To initiate positive change, it is important for Sunderland to define a clear change management strategy. The strategy should encompass the scope which includes the people who are affected. In this case, the people in the management hierarchy seem to be the source of conflicts, with the typical example being the conflict between Morgan and Sunderland. In addition, the conflict between the two parties seems to have created a group of employees loyal and positively regarding Morgan, while other employees regard Sunderland as being too hard and cruel on them.
The tools and techniques used in bringing about change should include a definition of the scope, which in this case should cover the entire organization. Sunderland should clearly understand the size of change required the number of people to be affected, and decide if the change should be gradual or radical.
According to the case study, the change should be gradual to ensure each member is prepared for change and understands the need for change not to make employees discontented with Sunderland’s management approach which could destroy their morale. It is also because different management styles are practiced by different leaders, which needs a participatory approach to change employee perceptions.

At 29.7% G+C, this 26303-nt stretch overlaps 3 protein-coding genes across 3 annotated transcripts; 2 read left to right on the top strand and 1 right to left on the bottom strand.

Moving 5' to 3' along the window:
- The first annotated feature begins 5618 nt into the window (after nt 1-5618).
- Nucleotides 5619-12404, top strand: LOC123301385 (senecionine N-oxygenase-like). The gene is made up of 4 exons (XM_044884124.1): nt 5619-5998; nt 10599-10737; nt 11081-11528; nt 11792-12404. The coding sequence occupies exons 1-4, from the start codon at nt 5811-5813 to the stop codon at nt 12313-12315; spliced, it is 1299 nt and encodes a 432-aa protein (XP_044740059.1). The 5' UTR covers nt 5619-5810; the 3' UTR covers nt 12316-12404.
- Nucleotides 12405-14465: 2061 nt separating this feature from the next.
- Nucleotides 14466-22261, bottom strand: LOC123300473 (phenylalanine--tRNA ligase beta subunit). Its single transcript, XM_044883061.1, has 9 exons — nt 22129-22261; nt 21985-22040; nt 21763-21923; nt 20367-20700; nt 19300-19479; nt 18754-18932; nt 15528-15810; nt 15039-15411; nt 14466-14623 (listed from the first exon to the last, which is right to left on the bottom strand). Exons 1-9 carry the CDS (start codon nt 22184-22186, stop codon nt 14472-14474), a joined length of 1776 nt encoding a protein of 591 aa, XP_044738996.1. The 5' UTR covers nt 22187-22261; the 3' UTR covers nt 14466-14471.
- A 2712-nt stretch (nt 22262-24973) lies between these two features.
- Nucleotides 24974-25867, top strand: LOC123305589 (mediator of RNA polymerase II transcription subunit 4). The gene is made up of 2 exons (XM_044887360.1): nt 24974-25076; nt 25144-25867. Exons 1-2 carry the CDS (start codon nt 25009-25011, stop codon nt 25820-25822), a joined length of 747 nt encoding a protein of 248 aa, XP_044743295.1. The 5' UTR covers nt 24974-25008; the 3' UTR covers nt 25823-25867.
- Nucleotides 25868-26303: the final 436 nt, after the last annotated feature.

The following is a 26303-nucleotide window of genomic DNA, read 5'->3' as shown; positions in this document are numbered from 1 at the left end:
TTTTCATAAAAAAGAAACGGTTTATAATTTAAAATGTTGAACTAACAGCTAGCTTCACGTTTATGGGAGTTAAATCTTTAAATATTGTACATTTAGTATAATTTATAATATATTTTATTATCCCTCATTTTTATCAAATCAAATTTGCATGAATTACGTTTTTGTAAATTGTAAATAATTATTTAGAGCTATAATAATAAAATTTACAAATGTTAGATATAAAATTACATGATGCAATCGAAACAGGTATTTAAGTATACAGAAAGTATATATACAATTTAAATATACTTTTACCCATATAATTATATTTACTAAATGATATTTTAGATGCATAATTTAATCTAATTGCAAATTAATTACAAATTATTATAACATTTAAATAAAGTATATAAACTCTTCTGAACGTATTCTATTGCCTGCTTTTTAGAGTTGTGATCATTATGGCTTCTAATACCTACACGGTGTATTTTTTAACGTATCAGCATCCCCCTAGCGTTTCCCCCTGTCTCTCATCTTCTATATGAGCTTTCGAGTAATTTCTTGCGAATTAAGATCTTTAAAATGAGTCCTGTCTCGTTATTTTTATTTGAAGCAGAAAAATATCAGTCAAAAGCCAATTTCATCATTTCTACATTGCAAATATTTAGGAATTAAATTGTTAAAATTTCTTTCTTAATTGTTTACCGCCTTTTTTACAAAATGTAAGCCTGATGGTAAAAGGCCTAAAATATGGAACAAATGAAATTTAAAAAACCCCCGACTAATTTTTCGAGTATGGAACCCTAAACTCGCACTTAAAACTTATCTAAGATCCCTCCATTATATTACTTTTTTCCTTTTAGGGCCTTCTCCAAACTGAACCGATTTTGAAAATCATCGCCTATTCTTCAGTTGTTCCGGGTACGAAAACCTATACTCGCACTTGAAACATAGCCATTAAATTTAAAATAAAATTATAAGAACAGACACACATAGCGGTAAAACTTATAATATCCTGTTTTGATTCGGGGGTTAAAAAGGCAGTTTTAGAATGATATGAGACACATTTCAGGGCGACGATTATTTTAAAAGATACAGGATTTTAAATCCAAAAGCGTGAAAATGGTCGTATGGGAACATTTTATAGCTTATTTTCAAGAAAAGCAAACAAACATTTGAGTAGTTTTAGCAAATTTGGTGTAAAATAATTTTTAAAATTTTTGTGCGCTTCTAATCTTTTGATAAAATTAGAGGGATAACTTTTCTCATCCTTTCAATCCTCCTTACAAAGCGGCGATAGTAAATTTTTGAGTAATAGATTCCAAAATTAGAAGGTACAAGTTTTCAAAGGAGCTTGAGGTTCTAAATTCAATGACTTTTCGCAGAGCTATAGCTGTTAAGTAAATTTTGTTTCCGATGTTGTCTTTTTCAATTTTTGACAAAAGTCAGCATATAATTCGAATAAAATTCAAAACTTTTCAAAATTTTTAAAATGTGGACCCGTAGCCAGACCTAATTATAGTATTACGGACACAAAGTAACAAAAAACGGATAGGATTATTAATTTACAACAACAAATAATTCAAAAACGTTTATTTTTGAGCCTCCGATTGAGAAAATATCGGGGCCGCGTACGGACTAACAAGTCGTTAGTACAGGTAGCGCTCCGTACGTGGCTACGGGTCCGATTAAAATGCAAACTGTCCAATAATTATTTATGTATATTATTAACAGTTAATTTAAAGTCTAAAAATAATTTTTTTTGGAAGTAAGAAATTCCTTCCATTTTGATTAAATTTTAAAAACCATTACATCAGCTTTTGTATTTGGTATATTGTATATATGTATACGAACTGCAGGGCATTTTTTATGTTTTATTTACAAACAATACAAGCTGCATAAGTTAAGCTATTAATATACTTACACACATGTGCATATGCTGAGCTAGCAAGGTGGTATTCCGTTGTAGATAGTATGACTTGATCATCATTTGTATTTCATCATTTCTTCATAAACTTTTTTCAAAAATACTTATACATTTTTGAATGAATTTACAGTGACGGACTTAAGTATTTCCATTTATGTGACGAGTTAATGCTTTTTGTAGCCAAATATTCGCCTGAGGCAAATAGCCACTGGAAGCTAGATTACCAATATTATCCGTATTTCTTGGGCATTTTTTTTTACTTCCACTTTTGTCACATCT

Sunderland should identify areas that may lead to resistance to change, evaluate the value system that could be brought about because of initiating change, and understand the background of each employee.
In particular Morgan’s background is critical in initiating a positive change in him regarding subordination to authority and compliance to organizational communication policies and other policies that might be created regarding employee interactions with clients. It is important for Sunderland to create a qualified change management team who understand the need for change.